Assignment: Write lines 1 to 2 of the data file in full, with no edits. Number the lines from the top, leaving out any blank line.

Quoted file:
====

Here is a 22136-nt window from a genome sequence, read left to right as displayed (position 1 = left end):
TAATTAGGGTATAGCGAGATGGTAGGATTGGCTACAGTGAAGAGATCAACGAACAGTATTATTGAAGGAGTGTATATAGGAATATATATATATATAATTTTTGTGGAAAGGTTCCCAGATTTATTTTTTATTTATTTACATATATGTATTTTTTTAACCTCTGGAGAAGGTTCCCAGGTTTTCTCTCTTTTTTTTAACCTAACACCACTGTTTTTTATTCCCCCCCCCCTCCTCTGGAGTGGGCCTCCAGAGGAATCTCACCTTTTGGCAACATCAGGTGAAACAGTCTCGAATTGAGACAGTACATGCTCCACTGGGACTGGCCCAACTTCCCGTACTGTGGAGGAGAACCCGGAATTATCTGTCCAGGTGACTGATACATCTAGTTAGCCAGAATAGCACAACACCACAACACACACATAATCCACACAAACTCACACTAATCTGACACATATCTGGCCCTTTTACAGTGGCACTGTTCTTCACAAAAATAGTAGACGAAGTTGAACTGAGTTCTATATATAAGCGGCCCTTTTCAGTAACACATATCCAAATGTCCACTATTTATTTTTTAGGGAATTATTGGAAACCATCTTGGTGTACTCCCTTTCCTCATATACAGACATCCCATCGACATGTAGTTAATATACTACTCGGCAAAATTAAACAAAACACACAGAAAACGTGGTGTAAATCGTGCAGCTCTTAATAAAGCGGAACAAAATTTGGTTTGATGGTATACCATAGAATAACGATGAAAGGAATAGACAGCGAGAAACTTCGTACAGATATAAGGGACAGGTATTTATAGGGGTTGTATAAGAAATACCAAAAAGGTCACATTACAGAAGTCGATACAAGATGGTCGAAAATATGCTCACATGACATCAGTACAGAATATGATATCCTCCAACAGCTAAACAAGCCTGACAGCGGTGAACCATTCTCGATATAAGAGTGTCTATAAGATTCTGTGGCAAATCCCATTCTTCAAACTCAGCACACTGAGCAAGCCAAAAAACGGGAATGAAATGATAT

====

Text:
Here is a 22136-nt window from a genome sequence, read left to right as displayed (position 1 = left end):
TAATTAGGGTATAGCGAGATGGTAGGATTGGCTACAGTGAAGAGATCAACGAACAGTATTATTGAAGGAGTGTATATAGGAATATATATATATATAATTTTTGTGGAAAGGTTCCCAGATTTATTTTTTATTTATTTACATATATGTATTTTTTTAACCTCTGGAGAAGGTTCCCAGGTTTTCTCTCTTTTTTTTAACCTAACACCACTGTTTTTTATTCCCCCCCCCCTCCTCTGGAGTGGGCCTCCAGAGGAATCTCACCTTTTGGCAACATCAGGTGAAACAGTCTCGAATTGAGACAGTACATGCTCCACTGGGACTGGCCCAACTTCCCGTACTGTGGAGGAGAACCCGGAATTATCTGTCCAGGTGACTGATACATCTAGTTAGCCAGAATAGCACAACACCACAACACACACATAATCCACACAAACTCACACTAATCTGACACATATCTGGCCCTTTTACAGTGGCACTGTTCTTCACAAAAATAGTAGACGAAGTTGAACTGAGTTCTATATATAAGCGGCCCTTTTCAGTAACACATATCCAAATGTCCACTATTTATTTTTTAGGGAATTATTGGAAACCATCTTGGTGTACTCCCTTTCCTCATATACAGACATCCCATCGACATGTAGTTAATATACTACTCGGCAAAATTAAACAAAACACACAGAAAACGTGGTGTAAATCGTGCAGCTCTTAATAAAGCGGAACAAAATTTGGTTTGATGGTATACCATAGAATAACGATGAAAGGAATAGACAGCGAGAAACTTCGTACAGATATAAGGGACAGGTATTTATAGGGGTTGTATAAGAAATACCAAAAAGGTCACATTACAGAAGTCGATACAAGATGGTCGAAAATATGCTCACATGACATCAGTACAGAATATGATATCCTCCAACAGCTAAACAAGCCTGACAGCGGTGAACCATTCTCGATATAAGAGTGTCTATAAGATTCTGTGGCAAATCCCATTCTTCAAACTCAGCACACTGAGCAAGCCAAAAAACGGGAATGAAATGATAT